Most of those reporting on Oscar Pistorius's murder trial have opined on the way evidence should be judged despite no legal training or knowledge.
Oscar Pistorius is grabbing all the headlines and for good reason too. Who cares about corruption and the poor? We have Oscar.
This year the journalism business got hysterical. Which would be funny if it wasn't so weird.
Calling Palestinian leader Marwan Barghouti a "political prisoner" or the DA's Mmusi Maimane "Obama" affects their legitimacy, writes Franz Krüger.
The media prefers bad news stories – Africa is not singled out for that, but it does make life harder for those living in and outside the continent.
French police are hunting for a gunman after a shooting at a Paris newspaper office that gravely wounded a photographer, and three other attacks.
Kenyan President Uhuru Kenyatta has promised not to "gag" journalists, and will review a press law that has sparked outrage among the media.
Media mogul Arianna Huffington says we need to break away from technology to be successful – and one day we'll have gadgets to help us do that.
Despite the president's entrenched position in the ANC, he faces two major hurdles in the future.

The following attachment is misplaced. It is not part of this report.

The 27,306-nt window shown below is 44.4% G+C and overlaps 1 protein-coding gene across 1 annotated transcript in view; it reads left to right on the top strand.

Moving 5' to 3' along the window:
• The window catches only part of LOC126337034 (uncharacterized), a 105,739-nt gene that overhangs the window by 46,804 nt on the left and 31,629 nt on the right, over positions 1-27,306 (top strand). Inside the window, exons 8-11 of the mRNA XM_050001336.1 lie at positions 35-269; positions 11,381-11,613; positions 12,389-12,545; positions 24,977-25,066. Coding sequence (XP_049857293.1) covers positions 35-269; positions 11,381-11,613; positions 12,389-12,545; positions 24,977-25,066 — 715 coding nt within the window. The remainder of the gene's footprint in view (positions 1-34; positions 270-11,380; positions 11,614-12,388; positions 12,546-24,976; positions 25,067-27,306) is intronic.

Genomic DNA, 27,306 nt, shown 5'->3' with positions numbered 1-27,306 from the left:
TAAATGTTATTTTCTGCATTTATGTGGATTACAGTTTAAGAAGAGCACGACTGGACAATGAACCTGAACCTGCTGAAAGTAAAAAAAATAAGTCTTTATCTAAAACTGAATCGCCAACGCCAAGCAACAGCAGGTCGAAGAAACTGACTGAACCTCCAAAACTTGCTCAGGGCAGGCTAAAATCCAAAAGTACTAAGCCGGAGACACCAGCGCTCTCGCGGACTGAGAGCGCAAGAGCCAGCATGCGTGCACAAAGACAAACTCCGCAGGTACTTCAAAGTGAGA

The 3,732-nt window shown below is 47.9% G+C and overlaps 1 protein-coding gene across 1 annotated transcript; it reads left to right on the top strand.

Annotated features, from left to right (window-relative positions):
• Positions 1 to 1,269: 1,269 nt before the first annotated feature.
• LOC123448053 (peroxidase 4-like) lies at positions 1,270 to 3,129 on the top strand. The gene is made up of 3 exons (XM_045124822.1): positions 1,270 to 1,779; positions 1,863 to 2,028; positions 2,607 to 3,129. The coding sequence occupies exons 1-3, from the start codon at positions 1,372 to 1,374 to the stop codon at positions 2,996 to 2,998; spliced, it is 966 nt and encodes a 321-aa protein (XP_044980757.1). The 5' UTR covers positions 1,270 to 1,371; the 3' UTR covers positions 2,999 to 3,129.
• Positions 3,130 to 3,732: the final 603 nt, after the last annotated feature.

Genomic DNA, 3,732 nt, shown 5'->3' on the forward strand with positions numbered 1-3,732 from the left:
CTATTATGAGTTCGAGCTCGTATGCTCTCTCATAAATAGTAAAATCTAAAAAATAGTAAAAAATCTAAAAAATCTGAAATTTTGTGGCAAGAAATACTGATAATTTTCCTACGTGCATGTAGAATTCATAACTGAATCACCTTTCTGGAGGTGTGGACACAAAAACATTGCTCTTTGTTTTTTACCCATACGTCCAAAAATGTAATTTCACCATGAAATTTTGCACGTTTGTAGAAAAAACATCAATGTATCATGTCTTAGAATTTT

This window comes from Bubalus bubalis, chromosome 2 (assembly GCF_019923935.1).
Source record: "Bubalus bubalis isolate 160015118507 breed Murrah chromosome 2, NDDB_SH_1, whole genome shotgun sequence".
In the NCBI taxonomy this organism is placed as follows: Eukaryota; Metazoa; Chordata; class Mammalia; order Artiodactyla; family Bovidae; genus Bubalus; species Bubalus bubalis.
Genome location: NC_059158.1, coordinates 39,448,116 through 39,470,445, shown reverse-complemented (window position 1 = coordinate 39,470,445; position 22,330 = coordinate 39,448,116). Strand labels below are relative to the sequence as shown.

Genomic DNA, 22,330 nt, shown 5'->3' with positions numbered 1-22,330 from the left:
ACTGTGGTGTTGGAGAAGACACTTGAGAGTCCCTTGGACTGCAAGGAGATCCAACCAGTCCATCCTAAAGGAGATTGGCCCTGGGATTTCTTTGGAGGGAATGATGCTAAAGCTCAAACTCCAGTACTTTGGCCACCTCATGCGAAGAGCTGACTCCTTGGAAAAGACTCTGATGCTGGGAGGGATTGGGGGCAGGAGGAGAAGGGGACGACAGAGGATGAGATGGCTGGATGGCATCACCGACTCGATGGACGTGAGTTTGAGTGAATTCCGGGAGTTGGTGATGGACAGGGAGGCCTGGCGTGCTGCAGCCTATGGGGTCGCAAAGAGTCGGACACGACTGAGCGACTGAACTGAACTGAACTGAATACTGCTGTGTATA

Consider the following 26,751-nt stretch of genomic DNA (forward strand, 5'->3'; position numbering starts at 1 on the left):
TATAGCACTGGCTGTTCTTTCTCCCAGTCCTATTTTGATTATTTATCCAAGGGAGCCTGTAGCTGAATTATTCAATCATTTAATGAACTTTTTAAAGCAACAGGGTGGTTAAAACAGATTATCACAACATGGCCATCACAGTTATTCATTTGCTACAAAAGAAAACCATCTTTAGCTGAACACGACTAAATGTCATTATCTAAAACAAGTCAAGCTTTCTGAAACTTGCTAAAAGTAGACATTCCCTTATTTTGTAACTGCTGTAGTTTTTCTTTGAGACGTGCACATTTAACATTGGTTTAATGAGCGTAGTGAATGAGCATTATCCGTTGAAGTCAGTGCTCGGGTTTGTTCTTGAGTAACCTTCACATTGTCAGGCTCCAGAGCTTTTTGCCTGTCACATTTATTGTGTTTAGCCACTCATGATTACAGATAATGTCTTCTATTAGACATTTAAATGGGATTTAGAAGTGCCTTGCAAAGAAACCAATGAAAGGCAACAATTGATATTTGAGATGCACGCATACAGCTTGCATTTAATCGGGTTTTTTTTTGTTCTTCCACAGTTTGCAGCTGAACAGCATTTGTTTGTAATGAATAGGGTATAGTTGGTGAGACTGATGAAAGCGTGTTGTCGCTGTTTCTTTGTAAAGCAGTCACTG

Zuma's call for SA to emulate Mexico's "patriotic reporting" shows that he doesn't have a clue, says El Siglo de Torreón editor Javier Garza.
Jacob Zuma has been castigated for his remarks on "patriotic reporting" which was an insult to the dozens of murdered Mexican journalists.
It's just not right that Jacob Zuma wants to leave SA because the media are bad news bearers. So we found some sunshine news, especially for him.
President Jacob Zuma has told a group of students that South African media's reporting makes him want to leave the country at times.
Journalists and employees of state media groups have been asked to nail their colours to the mast.
Besides all the salacious gossip, word has it that his new baby, News Corp, has rejuvenated him.
Nelson Mandela's daughter Makaziwe has said that Madiba's health has worsened, and lashed out at the media for its intrusive coverage of his health.
The surprise briefing called by President Jacob Zuma turned out to be the first in a series of ANC punts ahead of the 2014 national general election.
Sarah Evans and Phillip De Wet bring us up to speed on the Oscar Pistorius case and discuss if the media have been reckless in their reporting.
Media coverage of the Pistorius trial is close to breaking constitutional principles. But can journalists be charged for reporting leaked evidence?
Media must report rensponsibly on violence.